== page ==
American Rabbis, These High Holidays, Talk About Jewish Texts, Not the Jewish State

The Israeli-Palestinian conflict isn't the biggest crisis in American Jewish life. Illiteracy about Judaism is.

Tomer Appelbaum

Across America, rabbis are deciding what to say to their congregants during Rosh Hashanah and Yom Kippur. I’d like to offer them a suggestion: Don’t talk about Israel.

The reason is simple: Rabbis have no comparative advantage. American Jews are inundated with commentary about Israel. They read about it in newspapers and websites. They hear about it on TV and radio. They attend lectures about it at their local universities and Jewish Community Centers. There’s not much rabbis can say that the people attending High Holiday services won’t have already heard. That’s especially true because although American rabbis may feel deeply about the politics and foreign policy of the Jewish state, it’s not their area of expertise. And by becoming B-grade pundits, they undermine their authority.

The temptation to talk about Israel is understandable: It’s something American Jews care about. American Jews sometimes say that in their communities, Israel is the hardest issue to discuss. But in most places, that’s not true. The week’s Torah portion is harder. That’s because while Israel is controversial, it’s also accessible. Most American Jews feel comfortable venturing an opinion. When it comes to Jewish texts, by contrast, many of the American Jews who only come to synagogue on Rosh Hashanah and Yom Kippur don’t feel competent to offer any opinion at all.

Which is precisely why, during Rosh Hashanah and Yom Kippur, rabbis should ground their remarks in Jewish texts, not the New York Times. The greatest threat to Jewish life in the United States is not the Israeli-Palestinian conflict. It’s religious illiteracy. The American Jewish community represents an unprecedented experiment in what happens when you combine mass ignorance of Jewish law and tradition with radical acceptance by the gentile world. The result is tragic. It’s not tragic because more than seventy percent of non-Orthodox American Jews now intermarry. People should grab love where they can. It’s tragic because so many of the young American Jews who choose not to raise Jewish families don’t even know what they’re discarding. They can’t make an informed choice because their parents, rabbis and community leaders haven’t given them a strong enough foundation in what Judaism is. They’ve never been challenged or inspired or touched by a Jewish text. They’ve never encountered something in the Tanakh or Talmud that helped them understand how to live.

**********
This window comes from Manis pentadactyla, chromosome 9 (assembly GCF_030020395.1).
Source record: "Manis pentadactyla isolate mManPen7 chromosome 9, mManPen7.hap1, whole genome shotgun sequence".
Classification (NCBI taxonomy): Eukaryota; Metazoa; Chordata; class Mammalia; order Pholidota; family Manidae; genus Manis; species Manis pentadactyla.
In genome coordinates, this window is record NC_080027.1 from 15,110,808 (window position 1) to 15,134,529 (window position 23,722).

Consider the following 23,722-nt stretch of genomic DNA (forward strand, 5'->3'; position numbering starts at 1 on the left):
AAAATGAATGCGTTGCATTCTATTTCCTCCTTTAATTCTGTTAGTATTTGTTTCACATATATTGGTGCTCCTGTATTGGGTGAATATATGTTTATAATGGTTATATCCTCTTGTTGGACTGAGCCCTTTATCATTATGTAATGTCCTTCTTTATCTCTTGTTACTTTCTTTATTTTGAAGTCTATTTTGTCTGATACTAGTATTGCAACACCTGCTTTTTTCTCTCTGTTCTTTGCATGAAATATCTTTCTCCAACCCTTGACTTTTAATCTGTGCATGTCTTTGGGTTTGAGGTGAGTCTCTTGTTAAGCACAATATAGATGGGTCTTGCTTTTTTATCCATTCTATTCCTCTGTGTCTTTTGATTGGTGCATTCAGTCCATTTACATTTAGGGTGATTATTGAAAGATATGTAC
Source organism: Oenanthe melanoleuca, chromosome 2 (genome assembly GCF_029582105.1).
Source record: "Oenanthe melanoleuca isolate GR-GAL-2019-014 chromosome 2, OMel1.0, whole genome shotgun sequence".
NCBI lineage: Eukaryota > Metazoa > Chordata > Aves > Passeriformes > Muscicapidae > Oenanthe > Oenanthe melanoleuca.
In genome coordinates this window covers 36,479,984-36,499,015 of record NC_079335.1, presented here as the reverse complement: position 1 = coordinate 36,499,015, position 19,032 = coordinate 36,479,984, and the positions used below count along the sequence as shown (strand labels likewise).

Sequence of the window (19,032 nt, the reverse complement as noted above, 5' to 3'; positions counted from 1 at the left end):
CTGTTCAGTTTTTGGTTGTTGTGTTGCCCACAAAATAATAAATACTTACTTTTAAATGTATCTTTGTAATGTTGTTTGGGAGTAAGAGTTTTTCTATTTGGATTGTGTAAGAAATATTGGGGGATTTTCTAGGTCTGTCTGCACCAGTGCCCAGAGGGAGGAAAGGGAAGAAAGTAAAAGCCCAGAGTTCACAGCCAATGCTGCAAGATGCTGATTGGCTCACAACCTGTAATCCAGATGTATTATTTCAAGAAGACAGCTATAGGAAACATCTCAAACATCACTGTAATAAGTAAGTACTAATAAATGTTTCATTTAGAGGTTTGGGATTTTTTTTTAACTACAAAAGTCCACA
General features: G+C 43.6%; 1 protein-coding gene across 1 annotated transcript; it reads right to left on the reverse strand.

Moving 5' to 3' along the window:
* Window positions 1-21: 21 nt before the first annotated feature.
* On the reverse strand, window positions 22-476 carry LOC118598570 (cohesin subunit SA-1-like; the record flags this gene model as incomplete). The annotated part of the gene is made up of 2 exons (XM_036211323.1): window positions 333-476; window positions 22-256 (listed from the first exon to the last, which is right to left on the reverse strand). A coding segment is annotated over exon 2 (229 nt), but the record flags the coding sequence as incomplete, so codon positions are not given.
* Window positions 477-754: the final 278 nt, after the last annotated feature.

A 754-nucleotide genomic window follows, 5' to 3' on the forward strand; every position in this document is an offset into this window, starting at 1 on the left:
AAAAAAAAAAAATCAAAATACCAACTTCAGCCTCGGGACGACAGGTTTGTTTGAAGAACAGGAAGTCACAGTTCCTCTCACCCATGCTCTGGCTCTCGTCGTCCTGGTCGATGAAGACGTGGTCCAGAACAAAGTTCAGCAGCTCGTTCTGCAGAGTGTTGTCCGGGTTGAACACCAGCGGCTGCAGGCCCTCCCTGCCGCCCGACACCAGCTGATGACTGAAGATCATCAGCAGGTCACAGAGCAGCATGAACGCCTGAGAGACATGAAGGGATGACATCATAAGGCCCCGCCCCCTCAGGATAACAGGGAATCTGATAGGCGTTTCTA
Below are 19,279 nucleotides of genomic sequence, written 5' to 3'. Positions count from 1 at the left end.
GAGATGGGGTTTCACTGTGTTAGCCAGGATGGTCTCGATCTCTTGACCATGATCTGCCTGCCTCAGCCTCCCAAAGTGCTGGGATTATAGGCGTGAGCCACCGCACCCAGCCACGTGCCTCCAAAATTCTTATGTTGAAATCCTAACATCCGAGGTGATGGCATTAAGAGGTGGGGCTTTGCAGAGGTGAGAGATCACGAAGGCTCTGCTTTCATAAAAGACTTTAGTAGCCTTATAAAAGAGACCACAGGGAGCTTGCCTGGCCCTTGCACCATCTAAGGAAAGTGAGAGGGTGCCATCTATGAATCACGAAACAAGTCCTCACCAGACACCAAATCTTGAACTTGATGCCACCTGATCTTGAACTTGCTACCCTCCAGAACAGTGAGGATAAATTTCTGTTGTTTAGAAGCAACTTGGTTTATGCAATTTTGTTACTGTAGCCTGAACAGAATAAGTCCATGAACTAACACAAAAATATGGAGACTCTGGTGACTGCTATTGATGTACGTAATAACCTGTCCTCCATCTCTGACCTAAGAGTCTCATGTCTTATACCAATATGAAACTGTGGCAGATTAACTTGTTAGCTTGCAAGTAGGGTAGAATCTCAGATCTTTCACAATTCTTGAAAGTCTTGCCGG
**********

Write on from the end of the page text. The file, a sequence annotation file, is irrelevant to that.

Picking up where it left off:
That’s the spark rabbis should try to ignite when they have their largest captive audiences of the year. Instead of asking Jews to look out at the world, they should ask them to look down at the Mazhors sitting on their laps. They should try to convince those Jews who regard their High Holiday Prayer books as a compendium of the dull and the obscure that they hold in their hands an anthology of immense beauty and power. After all, from the expulsion of Hagar and Ishmael to the almost-murder of Isaac to the flight of Jonah and the redemption of Nineveh, the snippets of Tanakh that Jews read on the Days of Awe have inspired some of the world’s greatest art and literature. They have preoccupied the greatest minds in Jewish history. They contain lessons for anyone who has seen their family ravaged by conflict or felt torn between external authority and their own moral sense or fled responsibilities they felt they could not bear or realized they were on the wrong path. Summoning every ounce of creativity they have, America’s rabbis should try to bring those texts alive.

Does this mean rabbis should abandon their moral responsibility to Israel, and the people who live under its control? No. But they can do so on days other than Rosh Hashanah and Yom Kippur and from places other than the bimah. Besides, over the long term, the best way to ensure that American Jews stay connected to Israel is to ensure that they stay connected to Judaism. The data is clear: For American Jews, especially younger ones, Israel is just another Jewish thing. If you care deeply about Jewish tradition, you’re likely to care deeply about Israel: the place where much of Jewish history occurred and where roughly half the Jewish people on earth now live. If, on the other hand, you’re indifferent to the Mahzor and the Tanakh and the chagim, you’re likely to be indifferent to Israel too.

It’s that deeper indifference that American rabbis should challenge in the sacred days that lie ahead.